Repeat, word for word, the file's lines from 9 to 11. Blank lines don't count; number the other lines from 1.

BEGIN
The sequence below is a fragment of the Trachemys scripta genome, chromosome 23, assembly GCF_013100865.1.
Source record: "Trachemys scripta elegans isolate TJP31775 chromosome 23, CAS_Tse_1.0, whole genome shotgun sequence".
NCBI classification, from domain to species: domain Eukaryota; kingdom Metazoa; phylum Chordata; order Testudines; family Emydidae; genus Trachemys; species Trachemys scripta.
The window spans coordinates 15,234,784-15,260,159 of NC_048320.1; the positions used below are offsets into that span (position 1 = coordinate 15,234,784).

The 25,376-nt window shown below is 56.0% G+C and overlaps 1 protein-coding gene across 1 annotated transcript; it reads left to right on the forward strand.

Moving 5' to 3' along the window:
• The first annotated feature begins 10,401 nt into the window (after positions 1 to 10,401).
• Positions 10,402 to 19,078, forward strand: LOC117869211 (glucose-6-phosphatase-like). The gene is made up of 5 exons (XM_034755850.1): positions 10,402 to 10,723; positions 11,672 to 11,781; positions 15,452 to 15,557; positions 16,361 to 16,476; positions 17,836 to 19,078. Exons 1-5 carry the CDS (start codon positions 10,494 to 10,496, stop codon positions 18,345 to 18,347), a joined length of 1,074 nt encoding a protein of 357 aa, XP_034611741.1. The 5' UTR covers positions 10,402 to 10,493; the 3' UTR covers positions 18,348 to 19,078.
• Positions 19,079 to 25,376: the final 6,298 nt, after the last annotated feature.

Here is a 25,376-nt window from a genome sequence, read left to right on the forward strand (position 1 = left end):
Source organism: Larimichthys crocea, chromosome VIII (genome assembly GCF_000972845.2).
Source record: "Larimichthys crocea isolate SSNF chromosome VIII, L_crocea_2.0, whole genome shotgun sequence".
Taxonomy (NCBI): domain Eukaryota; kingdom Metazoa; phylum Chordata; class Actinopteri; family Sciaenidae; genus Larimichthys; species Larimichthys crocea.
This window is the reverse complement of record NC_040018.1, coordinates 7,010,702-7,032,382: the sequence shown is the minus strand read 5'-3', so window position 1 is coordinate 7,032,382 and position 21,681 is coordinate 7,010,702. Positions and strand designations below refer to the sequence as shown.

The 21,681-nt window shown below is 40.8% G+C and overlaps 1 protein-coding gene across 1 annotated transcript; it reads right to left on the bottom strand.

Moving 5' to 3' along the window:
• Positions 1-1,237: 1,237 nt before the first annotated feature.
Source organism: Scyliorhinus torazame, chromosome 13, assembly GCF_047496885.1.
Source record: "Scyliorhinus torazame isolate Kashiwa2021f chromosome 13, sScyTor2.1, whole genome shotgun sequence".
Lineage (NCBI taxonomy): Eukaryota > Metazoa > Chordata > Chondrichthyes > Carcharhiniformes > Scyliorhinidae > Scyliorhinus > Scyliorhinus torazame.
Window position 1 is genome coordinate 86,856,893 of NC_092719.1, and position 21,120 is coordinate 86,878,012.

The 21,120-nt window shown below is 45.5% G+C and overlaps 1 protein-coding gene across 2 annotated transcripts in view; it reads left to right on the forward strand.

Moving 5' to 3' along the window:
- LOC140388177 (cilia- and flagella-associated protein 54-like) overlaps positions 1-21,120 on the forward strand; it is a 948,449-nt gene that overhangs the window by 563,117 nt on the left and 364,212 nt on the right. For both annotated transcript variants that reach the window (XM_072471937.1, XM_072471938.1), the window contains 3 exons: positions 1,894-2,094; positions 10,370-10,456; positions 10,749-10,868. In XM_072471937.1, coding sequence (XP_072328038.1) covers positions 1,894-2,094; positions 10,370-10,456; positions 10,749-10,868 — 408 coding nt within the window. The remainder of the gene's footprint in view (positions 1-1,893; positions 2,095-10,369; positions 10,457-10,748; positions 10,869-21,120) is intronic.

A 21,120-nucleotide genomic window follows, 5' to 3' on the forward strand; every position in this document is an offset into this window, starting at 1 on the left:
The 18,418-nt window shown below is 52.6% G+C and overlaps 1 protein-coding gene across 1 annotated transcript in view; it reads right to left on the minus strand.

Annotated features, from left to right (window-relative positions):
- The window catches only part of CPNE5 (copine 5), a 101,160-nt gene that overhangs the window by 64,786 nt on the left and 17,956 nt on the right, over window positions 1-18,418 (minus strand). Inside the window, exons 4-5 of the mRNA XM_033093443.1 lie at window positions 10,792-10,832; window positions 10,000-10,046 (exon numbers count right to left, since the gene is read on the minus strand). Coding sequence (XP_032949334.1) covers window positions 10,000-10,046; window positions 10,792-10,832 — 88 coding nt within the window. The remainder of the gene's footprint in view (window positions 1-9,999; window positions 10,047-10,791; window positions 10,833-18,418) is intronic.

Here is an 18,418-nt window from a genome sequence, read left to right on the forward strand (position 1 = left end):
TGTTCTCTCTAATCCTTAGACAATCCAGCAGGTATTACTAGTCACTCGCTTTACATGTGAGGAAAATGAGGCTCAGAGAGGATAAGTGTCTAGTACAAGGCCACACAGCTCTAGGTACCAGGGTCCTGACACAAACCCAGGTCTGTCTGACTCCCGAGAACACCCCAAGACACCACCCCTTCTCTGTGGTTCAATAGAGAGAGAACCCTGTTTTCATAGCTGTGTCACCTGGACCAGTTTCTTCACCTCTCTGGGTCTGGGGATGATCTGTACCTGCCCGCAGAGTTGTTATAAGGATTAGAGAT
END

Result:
• Positions 19,079 to 25,376: the final 6,298 nt, after the last annotated feature.

Here is a 25,376-nt window from a genome sequence, read left to right on the forward strand (position 1 = left end):
Source organism: Larimichthys crocea, chromosome VIII (genome assembly GCF_000972845.2).